I speak often with colleagues who are planning conferences or trainings for the upcoming year, and many have asked me which topics are surfacing as most pressing in the field. We discuss the varying states of “reopening” across different types of organizations, the changing needs in the field, the desire for effective recruitment strategies, as well as the level of continued interest in some of the fundamentals of volunteer engagement. All that is true – but in the last two weeks, something else has become very clear: Many volunteer engagement professionals are struggling with grief and loss. While colleagues have mentioned this at various points since the beginning of the pandemic in spring 2020, something has really shifted recently according my recent conversations.

In the last two weeks alone, six different people said to me, “I am still grieving,” “I am mourning,” or “I am still dealing with feelings of loss.” Nearly all these comments were made in different conversations. It was notable after the second occurrence, but by the sixth, it was un-ignorable.

I explored a bit with each, trying to identify what they are grieving. The loss of many volunteers from their community. Some have died, while others have chosen not to continue volunteering. All these individuals are missed. Some are mourning the departure of trusted colleagues. I think we all are also grieving the loss of our ability to do our work the way we used to. Even as a person who loves innovation and new things, I recognize that we have lost the comfort of old habits and ways of doing business.

With grief and loss is intertwined exhaustion. We are tired. Studies have shown that being on camera through virtual meetings is more tiring than meeting with people in person – and even simple tasks have become more draining than they were back in 2019, before concerns about COVID-19 dominated work and media and such. After drafting this blog, I hopped on a call with a colleague who had just begun working back in her office and she (unsolicited!) started the call by sharing how tiring it is not only to commute to work but to work amid the “lovely” distractions of being social again.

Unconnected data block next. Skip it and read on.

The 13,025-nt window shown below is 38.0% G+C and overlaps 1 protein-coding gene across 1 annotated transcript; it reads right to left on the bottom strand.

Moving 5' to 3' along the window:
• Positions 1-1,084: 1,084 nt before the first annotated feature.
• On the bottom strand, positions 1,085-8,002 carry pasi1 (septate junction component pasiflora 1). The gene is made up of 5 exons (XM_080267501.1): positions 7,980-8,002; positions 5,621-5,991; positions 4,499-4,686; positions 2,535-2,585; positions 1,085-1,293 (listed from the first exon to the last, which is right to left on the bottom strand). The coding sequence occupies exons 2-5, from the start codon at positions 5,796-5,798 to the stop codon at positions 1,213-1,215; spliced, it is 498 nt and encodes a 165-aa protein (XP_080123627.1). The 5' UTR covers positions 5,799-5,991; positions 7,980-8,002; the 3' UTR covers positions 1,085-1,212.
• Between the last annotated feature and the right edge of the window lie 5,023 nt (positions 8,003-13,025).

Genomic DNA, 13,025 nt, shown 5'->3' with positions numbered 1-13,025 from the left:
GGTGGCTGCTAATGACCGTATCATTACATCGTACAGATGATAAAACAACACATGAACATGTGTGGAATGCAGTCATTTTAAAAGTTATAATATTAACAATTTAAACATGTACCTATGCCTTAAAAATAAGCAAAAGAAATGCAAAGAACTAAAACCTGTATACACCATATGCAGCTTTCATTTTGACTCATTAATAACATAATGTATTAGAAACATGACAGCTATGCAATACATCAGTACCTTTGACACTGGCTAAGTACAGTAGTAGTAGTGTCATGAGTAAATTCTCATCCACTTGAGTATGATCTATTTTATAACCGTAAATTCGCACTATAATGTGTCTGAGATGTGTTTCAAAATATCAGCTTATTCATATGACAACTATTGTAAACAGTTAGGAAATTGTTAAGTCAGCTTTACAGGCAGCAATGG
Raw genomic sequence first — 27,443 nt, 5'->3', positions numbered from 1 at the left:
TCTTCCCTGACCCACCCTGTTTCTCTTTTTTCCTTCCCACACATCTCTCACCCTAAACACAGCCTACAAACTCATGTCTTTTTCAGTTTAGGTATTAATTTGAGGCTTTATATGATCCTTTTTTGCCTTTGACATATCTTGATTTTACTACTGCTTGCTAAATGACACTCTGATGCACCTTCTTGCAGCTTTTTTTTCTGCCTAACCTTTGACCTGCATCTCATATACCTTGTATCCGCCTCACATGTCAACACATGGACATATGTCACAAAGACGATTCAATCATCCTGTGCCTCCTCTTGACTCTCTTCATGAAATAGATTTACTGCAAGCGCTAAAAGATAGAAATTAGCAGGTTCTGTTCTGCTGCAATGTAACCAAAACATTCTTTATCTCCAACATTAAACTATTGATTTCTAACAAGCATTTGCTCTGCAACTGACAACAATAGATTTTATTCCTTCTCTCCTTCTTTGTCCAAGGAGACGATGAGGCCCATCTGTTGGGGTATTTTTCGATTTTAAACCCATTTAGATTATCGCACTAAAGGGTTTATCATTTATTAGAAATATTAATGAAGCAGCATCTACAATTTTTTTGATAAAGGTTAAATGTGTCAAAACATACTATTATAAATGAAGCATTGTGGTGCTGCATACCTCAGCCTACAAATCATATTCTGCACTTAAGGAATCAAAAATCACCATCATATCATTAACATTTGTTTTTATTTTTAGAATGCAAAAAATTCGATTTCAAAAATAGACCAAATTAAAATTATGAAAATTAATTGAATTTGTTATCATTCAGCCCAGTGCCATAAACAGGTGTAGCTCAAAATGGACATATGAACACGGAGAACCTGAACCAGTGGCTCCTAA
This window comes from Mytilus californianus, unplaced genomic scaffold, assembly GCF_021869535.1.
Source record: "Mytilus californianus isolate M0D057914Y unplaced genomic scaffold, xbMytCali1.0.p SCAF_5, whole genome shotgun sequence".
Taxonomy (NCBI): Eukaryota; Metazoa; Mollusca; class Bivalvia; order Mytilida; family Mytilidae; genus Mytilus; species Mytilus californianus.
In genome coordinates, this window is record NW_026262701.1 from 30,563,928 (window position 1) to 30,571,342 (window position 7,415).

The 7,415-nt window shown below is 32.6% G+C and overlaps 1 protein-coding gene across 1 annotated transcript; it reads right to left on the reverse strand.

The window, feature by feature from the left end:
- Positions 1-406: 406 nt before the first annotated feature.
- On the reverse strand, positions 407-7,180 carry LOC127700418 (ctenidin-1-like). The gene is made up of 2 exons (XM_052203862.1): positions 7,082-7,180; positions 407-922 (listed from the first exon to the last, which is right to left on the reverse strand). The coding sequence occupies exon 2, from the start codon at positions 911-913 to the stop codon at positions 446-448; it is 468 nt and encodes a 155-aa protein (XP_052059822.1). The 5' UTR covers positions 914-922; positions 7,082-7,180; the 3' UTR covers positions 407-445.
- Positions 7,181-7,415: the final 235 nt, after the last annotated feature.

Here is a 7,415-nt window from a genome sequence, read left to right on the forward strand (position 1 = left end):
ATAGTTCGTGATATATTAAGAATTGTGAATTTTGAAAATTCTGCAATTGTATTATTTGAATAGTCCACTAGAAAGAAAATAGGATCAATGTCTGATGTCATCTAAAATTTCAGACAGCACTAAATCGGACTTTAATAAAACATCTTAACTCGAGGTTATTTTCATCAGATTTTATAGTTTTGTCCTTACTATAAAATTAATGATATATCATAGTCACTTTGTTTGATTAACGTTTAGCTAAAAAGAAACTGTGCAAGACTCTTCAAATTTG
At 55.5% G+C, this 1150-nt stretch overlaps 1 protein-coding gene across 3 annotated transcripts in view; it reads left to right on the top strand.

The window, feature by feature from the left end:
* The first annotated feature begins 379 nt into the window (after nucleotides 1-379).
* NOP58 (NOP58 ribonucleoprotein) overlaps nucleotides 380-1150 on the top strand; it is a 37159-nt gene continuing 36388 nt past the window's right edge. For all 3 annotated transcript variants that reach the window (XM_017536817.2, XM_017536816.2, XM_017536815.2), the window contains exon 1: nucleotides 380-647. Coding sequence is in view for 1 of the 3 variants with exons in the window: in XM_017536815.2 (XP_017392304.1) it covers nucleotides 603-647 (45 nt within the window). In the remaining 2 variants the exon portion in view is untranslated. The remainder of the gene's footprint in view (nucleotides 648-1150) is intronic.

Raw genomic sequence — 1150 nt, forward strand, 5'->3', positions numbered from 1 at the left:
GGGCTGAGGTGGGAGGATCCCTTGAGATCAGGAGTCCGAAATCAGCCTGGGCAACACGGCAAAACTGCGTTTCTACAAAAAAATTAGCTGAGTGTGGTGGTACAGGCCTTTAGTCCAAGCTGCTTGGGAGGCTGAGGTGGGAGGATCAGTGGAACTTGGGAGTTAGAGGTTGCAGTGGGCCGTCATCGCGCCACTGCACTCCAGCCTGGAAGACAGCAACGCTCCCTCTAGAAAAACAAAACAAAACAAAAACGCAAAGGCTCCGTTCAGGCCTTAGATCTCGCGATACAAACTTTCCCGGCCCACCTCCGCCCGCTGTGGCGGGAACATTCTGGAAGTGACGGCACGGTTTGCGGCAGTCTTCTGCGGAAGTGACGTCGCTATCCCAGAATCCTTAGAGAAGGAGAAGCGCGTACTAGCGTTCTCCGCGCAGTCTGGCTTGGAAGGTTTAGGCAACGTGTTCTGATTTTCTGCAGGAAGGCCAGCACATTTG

So, what’s the answer? Sadly, I don’t have the solution. But there are strategies to help us understand and deal with emotions such as these, and to embrace our role as leaders by supporting those around us in understanding their emotions – helping colleagues, your team, or the volunteers whom you support. According to Harvard Medical School’s Susan David, here are three tactics to help you understand your emotions – and, in turn, process them.

  1. Broaden your emotional vocabulary.

As David notes, “words matter.” By naming your feelings, whether negative or positive, we have the power to identify them and validate them – then, decide if and how we want to work through them. Are you sad? Mournful? Disillusioned? Are you feeling a little embarrassed or proud that, for you, these months have been refreshing? Are you grateful or relieved that you are able to try new things or simply that you still have meaningful work?

2. Consider the intensity of the emotion.

After naming the emotion, rate it on a scale of 1 to 10 to identify its strength and urgency. Doing so may also enable you to see the complexity of our emotions – we may be feeling a sense of loss at a level 5, but can acknowledge that we also feel grateful to some degree.

3. Write it out.

Writing about your emotions is a proven tactic to help us address and learn from them. Doing so can also help us gain empathy for the emotions that those around us may be experiencing.

When I think of the six people who mentioned to me in the last week that they have been struggling with loss and grief, it’s hard not to consider the many others who are also struggling, but weren’t brave enough, comfortable enough, or simply able to articulate that. I suspect that there are many others. We can support them by modeling these tactics and helping them do the same.